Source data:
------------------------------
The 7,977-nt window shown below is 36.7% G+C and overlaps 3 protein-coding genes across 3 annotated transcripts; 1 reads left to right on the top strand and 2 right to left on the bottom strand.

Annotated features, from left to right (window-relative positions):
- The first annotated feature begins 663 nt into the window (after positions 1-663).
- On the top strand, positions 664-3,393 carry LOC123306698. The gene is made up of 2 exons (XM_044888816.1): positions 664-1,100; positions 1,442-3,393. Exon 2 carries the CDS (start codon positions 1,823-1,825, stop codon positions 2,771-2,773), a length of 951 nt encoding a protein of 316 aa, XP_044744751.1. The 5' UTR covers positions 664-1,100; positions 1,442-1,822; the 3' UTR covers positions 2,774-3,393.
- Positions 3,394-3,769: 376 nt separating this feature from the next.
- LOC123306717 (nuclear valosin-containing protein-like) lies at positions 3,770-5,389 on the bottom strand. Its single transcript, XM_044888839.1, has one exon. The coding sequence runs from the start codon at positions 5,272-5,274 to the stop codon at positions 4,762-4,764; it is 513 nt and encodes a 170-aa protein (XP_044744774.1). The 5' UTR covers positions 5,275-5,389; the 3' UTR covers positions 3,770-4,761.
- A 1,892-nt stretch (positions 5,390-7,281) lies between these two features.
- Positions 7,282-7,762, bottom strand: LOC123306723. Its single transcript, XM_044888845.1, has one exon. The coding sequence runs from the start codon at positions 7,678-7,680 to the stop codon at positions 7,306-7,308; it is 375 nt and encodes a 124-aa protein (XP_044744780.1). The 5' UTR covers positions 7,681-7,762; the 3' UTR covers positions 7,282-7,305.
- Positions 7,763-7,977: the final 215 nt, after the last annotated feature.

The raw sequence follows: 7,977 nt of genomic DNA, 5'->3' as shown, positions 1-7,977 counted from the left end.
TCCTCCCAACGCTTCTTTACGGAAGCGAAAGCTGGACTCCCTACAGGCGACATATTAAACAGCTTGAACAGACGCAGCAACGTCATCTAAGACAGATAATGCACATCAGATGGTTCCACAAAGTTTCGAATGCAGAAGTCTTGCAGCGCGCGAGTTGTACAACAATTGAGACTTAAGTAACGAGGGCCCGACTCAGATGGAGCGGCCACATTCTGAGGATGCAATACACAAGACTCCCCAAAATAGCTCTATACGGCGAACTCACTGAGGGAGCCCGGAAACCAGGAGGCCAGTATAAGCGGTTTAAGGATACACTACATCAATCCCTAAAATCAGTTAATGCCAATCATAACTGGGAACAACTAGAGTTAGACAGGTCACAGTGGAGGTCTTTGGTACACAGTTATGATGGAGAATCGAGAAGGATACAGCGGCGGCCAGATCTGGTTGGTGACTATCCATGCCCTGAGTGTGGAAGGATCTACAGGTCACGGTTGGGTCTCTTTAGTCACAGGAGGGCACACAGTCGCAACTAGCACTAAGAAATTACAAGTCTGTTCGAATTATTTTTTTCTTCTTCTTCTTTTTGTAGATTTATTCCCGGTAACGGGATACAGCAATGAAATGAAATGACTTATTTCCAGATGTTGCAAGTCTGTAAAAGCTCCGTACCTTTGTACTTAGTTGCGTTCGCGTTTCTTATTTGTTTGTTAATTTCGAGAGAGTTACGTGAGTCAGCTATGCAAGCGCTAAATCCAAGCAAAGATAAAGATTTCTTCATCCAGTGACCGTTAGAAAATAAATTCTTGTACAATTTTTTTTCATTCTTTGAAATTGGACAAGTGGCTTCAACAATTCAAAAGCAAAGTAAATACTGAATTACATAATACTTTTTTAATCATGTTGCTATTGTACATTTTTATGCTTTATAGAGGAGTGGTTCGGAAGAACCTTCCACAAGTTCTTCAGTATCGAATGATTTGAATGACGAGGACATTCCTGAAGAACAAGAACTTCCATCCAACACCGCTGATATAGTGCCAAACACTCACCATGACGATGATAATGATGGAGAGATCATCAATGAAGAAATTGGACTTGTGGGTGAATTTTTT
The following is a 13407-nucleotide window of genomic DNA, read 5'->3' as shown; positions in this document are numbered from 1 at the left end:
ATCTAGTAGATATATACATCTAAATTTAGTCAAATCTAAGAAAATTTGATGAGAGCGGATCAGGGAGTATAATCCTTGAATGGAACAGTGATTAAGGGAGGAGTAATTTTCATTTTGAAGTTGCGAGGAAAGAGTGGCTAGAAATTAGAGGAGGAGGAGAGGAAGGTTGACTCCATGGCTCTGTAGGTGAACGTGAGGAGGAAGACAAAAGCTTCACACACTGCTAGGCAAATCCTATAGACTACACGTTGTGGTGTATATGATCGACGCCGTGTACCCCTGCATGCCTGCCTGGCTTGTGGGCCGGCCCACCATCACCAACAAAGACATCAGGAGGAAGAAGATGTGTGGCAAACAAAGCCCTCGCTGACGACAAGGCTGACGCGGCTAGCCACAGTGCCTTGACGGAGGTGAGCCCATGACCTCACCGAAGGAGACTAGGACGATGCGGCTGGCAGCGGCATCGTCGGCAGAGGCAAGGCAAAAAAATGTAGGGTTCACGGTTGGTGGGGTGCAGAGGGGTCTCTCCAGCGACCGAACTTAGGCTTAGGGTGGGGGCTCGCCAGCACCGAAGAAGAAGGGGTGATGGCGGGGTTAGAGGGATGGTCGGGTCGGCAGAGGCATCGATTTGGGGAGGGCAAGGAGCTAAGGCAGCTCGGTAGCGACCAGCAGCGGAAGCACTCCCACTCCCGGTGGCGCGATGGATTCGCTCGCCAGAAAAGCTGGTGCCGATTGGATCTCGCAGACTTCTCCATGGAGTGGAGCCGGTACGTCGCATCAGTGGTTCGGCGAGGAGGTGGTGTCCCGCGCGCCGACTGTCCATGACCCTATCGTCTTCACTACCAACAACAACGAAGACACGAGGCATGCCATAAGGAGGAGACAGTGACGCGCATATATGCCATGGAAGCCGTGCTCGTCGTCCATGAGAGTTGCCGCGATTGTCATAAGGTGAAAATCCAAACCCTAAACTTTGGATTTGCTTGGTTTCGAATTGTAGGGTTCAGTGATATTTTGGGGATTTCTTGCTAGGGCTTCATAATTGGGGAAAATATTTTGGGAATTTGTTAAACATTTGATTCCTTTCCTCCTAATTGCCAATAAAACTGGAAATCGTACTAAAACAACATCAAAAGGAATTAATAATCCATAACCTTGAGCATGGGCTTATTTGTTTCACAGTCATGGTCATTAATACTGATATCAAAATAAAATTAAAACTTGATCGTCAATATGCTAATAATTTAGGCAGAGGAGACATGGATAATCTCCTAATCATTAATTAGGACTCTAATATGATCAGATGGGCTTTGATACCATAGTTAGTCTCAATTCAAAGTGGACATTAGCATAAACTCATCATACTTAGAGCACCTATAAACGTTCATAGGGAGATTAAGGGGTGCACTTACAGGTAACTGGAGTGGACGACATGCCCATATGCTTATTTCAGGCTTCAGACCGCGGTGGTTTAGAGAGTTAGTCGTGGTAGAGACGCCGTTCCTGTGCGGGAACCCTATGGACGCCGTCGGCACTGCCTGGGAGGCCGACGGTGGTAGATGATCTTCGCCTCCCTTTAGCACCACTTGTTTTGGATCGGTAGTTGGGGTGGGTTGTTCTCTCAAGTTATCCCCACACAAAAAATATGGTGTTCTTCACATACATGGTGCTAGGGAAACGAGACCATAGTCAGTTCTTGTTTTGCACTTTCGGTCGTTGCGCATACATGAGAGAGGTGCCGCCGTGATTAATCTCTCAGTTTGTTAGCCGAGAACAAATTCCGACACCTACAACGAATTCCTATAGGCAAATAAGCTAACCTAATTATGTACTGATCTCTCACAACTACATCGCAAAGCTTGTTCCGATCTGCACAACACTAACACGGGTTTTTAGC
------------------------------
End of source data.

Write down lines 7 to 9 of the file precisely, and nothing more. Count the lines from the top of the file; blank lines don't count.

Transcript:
- A 1,892-nt stretch (positions 5,390-7,281) lies between these two features.
- Positions 7,282-7,762, bottom strand: LOC123306723. Its single transcript, XM_044888845.1, has one exon. The coding sequence runs from the start codon at positions 7,678-7,680 to the stop codon at positions 7,306-7,308; it is 375 nt and encodes a 124-aa protein (XP_044744780.1). The 5' UTR covers positions 7,681-7,762; the 3' UTR covers positions 7,282-7,305.
- Positions 7,763-7,977: the final 215 nt, after the last annotated feature.